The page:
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Rāhula
Rāhula
(born c. 534 BCE) was the only son of Siddhartha Gautama (commonly known as Buddha), and his wife Princess Yasodharā. Accounts of his life differ in certain points. The following is that given in the Pāli Canon.

Contents

1 Life 2 Other accounts 3 See also 4 References 5 Bibliography 6 External links

Life[edit]

Prince Rāhula
Rāhula
asking the Buddha for his inheritance, after Buddha's renunciation.

Prince Siddhartha
Prince Siddhartha
was preparing himself to leave the palace. One account[1] claims that when he received the news of his son's birth he replied Rāhu jāto, bandhanam jātam — "A rāhu is born, a fetter has arisen." Accordingly, the child was named Rāhula, meaning "fetter", or "impediment", recognizing that the child could be a tie that bound him to his wife Yashodhara, a binding that may impede a search for enlightenment.[2] Others, however, feel rāhu does not mean "fetter" in this sense.[3] The second account, found in the Mūlasarvāstivāda
Mūlasarvāstivāda
vinaya, is that Rāhula
Rāhula
received his name in accordance with an eclipse of the moon, caused by the snake Rahu.[4] In Japanese he is called Ragora (羅睺羅). Supporting the first account, in the Dhammapada, the pleasure and joy that a man receives in his wife and children is called a "soft fetter" that ties individuals to life and suffering, not just through eventual loss and separation of loved ones but more deeply and subtly may act as ties to cyclic existence (samsara). Rāhula
Rāhula
was raised by his mother, Yasodharā, and grandfather, King Suddhodana. When he was seven years old, Rahula requested his father, missing him dearly; at this time the Buddha returned to his home city of Kapilavastu at the request of Suddhodana. On the seventh day of his return, Yasodharā
Yasodharā
took Rāhula
Rāhula
to see his father, the Buddha. She told Rāhula
Rāhula
that since his father had renounced the palace life and as he was the next royal prince in line, he should ask his father for his inheritance of crown and treasure for his future sake when his grandfather would no longer rule the kingdom. After the meal, Rāhula
Rāhula
followed the Buddha, saying "Give me my inheritance." Nobody tried to stop him, nor did the Buddha prevent him from following him. He then looked at his father and said, "Lord, even your shadow is pleasing to me." Reaching the Park of Nigrodha, where the Buddha was staying, the Buddha thought to himself: "He desires his father's inheritance, but it is wrought with troubles. I shall give him the benefit of my spiritual Enlightenment and make him an owner of a transcendental inheritance." The Buddha called Venerable Sariputta
Sariputta
and asked him to ordain little Rāhula
Rāhula
who became the first Sāmanera (novice monk). The King, discovering that now his grandson and a number of young men in the royal family had requested ordination, asked the Buddha only to ordain a minor with the consent of his parents or guardian. The Buddha assented. This rule was expanded to include the spouses of those intending to join the Order of monks and nuns.[5] Shortly after Rāhula's ordination the Buddha taught him the importance of telling the truth. This discourse is known as the Rahulovada Sutta.[6] In this sutta, Buddha taught and encouraged deliberate reflection on one's own bodily, verbal, and mental conduct, before, during, and after one's own intentional action as the means by which wise beings, past, future, and present purify their own conduct. Furthermore, he advocated for cultivating restraint against deliberate false speech, speech intended to deceive, and cultivating honest speech, as one of the most, if not the most fundamental practice of all of monastic and spiritual life. Rāhula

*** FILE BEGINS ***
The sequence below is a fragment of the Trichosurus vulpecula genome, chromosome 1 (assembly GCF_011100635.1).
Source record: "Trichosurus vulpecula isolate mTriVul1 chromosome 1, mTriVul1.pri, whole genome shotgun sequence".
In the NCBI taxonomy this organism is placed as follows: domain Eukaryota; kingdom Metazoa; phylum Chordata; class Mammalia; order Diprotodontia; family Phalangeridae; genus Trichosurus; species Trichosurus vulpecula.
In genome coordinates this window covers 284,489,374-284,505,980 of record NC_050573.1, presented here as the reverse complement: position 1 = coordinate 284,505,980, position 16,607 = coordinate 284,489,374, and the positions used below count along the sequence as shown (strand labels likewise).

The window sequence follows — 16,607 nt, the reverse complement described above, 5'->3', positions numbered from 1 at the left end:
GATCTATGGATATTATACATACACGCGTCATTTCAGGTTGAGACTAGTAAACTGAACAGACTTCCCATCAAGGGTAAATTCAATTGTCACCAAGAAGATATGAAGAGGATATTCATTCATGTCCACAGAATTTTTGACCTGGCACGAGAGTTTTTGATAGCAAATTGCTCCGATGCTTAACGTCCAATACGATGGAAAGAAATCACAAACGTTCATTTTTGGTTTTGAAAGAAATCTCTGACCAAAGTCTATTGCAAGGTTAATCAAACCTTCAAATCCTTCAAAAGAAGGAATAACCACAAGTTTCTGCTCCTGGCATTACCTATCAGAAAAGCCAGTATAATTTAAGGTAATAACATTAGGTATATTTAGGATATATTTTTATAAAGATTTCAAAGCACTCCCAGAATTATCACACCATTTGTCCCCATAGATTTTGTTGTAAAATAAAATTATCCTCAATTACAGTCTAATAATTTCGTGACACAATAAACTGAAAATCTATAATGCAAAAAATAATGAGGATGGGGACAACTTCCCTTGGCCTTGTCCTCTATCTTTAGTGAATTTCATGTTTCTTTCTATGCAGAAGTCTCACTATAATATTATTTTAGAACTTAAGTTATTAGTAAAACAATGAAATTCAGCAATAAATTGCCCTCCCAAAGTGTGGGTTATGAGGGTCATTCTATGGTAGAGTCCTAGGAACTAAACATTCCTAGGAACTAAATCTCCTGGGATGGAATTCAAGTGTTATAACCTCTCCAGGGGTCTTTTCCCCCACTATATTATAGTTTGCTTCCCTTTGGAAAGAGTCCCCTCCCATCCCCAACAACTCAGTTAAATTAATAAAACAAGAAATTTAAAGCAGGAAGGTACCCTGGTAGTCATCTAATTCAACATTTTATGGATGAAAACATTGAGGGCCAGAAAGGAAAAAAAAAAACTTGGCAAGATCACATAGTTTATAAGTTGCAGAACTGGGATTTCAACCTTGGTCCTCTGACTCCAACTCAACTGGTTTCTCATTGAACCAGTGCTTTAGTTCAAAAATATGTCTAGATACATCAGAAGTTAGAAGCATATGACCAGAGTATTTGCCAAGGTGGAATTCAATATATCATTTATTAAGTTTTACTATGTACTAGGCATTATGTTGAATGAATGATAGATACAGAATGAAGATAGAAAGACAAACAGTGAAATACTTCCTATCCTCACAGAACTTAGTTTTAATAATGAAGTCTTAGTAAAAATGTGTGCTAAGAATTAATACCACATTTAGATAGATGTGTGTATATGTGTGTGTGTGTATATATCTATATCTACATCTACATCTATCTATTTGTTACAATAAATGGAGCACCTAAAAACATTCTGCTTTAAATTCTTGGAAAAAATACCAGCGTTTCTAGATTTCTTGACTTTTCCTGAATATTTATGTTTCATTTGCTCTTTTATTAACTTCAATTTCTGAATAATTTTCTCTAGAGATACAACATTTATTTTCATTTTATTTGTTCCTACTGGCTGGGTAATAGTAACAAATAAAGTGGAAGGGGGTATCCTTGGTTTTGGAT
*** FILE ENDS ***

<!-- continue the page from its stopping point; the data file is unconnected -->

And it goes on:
Rāhula
subsequently became one among the many arhants through following the Buddha's teachings. Rāhula
Rāhula
died before the Buddha, Sariputta
Sariputta
and Moggallana. Other accounts[edit]

Rāhula
Rāhula
on Tibetan art, 16th century

In the Mūlasarvāstivāda-vinaya, used by Tibetan Buddhists, it is claimed that Rāhula
Rāhula
was conceived on the evening of the Renunciation, and born six years later, on the day that his father achieved Enlightenment (which is also said to coincide with a lunar eclipse). This led to doubts that the Buddha was in fact his father, as recounted in the Chinese Abhinishkramanasutra, Tibetan Kanjur, and some early and late Sinhalese sources.[7] Mahayana
Mahayana
Sources: in the Lotus Sutra, Shakyamuni predicts that Rahula will become a buddha named "Treader on Seven-Jeweled Lotuses Tathagata". In the following verse section he says, "In worlds to come, seeing infinite kotis of buddhas, to all he will be eldest son and with all his mind seek the Buddha-way. Of the hidden course of Rahula only I am able to know" (Chapter IX). See also[edit]

The ten principal disciples

References[edit]

^ Davids, Thomas William Rhys; Fausbøll, Viggo (1880), Buddhist Birth Stories, Or, The Jātaka..., I. Tales: Translation, Volume I, London: Trübner & Co, p. 79 . ^ "Rāhula", Oxford Dictionary of Buddhism, Answers . ^ Thomas, Edward Joseph (1975), The Life of Buddha as Legend and History, Routledge, p. 53, note 1 . ^ Gnoli, Raniero, ed. (1977), The Gilgit Manuscript of the Samghabhedavastu, 1, Rome: Instituto Italiano per il Medio ed Estremo Oriente, p. 119 . ^ "Wall paintings ·· coming home". Buddha mind. Retrieved 10 December 2010.  section= ignored (help) ^ Ambalatthika-rahulovada Sutta, Access to insight . ^ Garling, Wendy, (2016), Stars at Dawn: Forgotten Stories of Women in the Buddha's Life, Shambhala Publications, chapter 6.

Bibliography[edit]

The Buddha and His Teaching, Nārada, Buddhist Missionary Society, Kuala Lumpur, Malaysia, 1988, ISBN 967-9920-44-5

External links[edit]

Wikisource
Wikisource
has original text related to this article: Ekottara Āgama 17.1: Ānāpānasmṛti Sūtra

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